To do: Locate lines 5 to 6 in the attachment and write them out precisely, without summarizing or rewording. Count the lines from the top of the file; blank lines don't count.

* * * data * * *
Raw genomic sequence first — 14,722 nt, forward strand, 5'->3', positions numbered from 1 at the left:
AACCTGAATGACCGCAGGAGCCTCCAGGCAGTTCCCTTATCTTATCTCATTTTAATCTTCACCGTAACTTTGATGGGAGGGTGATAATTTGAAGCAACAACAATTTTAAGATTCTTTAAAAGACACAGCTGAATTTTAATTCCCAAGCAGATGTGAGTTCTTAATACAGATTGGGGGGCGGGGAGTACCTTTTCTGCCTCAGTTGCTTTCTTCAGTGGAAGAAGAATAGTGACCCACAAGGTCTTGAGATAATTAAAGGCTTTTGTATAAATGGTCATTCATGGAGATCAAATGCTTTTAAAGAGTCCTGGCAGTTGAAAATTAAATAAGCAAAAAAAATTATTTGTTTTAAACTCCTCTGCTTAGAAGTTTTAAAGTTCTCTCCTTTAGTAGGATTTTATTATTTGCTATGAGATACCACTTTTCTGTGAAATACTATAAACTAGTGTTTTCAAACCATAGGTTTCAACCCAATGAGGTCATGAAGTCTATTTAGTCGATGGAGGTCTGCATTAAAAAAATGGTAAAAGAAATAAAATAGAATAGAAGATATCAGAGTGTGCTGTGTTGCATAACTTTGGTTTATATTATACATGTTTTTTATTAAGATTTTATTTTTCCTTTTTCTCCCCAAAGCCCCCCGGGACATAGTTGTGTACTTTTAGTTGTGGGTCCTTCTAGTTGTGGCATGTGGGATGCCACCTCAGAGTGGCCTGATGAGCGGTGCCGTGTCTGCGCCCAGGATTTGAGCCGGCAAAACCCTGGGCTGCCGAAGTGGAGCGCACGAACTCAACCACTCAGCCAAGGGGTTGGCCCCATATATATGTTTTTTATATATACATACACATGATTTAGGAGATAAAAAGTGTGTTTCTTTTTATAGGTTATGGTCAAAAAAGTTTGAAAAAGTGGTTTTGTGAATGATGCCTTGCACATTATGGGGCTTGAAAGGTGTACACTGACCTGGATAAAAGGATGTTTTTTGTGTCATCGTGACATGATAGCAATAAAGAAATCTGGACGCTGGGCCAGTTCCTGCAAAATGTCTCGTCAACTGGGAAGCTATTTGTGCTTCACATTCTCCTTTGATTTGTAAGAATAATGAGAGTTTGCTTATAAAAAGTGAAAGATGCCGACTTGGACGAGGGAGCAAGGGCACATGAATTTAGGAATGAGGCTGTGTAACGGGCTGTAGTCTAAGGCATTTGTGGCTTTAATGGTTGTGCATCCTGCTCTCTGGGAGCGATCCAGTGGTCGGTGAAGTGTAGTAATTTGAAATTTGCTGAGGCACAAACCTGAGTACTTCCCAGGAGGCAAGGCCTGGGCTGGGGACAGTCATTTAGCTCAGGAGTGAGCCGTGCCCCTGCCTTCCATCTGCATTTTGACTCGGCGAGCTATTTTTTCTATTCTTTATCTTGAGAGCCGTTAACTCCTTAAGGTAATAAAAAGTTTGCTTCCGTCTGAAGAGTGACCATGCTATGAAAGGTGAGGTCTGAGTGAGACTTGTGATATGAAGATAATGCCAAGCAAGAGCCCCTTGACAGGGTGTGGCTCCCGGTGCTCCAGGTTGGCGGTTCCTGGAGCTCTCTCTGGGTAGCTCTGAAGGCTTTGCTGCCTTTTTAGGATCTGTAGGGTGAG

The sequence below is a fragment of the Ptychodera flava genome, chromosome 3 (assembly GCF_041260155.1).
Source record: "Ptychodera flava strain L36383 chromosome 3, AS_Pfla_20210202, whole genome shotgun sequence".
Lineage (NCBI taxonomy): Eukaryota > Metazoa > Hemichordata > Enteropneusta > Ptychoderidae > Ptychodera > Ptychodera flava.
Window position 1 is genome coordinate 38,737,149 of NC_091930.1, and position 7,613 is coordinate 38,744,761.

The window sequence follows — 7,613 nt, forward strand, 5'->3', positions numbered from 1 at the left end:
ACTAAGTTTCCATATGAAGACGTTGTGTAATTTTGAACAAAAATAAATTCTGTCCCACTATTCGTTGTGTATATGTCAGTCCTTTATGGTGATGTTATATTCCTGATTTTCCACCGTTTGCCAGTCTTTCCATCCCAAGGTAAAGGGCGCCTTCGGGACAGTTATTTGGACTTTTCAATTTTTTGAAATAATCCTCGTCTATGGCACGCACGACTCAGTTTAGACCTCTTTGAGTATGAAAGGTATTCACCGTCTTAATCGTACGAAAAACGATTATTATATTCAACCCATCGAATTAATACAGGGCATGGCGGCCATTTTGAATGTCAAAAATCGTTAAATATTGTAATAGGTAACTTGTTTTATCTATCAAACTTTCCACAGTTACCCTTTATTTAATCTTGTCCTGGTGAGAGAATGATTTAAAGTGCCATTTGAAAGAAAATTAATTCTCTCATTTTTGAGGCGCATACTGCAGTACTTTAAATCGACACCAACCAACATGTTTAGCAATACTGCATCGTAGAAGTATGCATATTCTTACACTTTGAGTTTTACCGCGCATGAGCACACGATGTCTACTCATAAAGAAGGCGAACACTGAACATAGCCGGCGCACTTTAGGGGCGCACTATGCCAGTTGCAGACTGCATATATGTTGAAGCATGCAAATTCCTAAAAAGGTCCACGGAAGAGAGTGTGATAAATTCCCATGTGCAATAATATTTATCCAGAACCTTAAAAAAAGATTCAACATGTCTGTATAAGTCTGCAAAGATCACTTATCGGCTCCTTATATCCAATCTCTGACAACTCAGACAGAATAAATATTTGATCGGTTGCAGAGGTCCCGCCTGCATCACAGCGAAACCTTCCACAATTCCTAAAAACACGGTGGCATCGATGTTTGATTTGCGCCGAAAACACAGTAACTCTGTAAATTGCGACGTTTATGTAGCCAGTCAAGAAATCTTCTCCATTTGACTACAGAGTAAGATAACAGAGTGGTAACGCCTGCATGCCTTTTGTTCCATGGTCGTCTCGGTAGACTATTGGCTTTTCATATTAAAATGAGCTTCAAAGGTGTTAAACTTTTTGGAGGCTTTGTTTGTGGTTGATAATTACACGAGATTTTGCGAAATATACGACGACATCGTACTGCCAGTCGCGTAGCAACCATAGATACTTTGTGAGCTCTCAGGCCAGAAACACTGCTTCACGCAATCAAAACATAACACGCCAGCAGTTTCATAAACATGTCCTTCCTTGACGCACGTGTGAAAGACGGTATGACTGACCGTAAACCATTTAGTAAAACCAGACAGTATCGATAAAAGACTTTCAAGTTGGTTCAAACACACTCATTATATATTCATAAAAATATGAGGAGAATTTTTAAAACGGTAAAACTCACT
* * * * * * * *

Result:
Lineage (NCBI taxonomy): Eukaryota > Metazoa > Hemichordata > Enteropneusta > Ptychoderidae > Ptychodera > Ptychodera flava.
Window position 1 is genome coordinate 38,737,149 of NC_091930.1, and position 7,613 is coordinate 38,744,761.